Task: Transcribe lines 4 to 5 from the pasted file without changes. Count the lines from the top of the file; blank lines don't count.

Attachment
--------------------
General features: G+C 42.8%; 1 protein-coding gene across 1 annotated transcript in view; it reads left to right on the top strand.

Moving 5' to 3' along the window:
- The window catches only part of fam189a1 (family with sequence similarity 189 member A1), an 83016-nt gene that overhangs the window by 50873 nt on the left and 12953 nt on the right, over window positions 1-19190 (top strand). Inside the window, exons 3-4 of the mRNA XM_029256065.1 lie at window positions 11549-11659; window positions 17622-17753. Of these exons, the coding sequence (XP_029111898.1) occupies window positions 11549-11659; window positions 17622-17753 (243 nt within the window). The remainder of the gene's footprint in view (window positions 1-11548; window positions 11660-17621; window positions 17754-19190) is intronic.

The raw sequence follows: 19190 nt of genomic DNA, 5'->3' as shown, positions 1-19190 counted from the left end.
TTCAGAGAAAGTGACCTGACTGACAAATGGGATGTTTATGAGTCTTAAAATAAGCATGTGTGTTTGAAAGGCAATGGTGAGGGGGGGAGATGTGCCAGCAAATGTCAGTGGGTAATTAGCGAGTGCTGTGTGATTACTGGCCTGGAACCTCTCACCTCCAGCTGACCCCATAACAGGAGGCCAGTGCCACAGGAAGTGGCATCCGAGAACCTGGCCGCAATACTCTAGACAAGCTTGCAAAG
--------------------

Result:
The raw sequence follows: 19190 nt of genomic DNA, 5'->3' as shown, positions 1-19190 counted from the left end.
TTCAGAGAAAGTGACCTGACTGACAAATGGGATGTTTATGAGTCTTAAAATAAGCATGTGTGTTTGAAAGGCAATGGTGAGGGGGGGAGATGTGCCAGCAAATGTCAGTGGGTAATTAGCGAGTGCTGTGTGATTACTGGCCTGGAACCTCTCACCTCCAGCTGACCCCATAACAGGAGGCCAGTGCCACAGGAAGTGGCATCCGAGAACCTGGCCGCAATACTCTAGACAAGCTTGCAAAG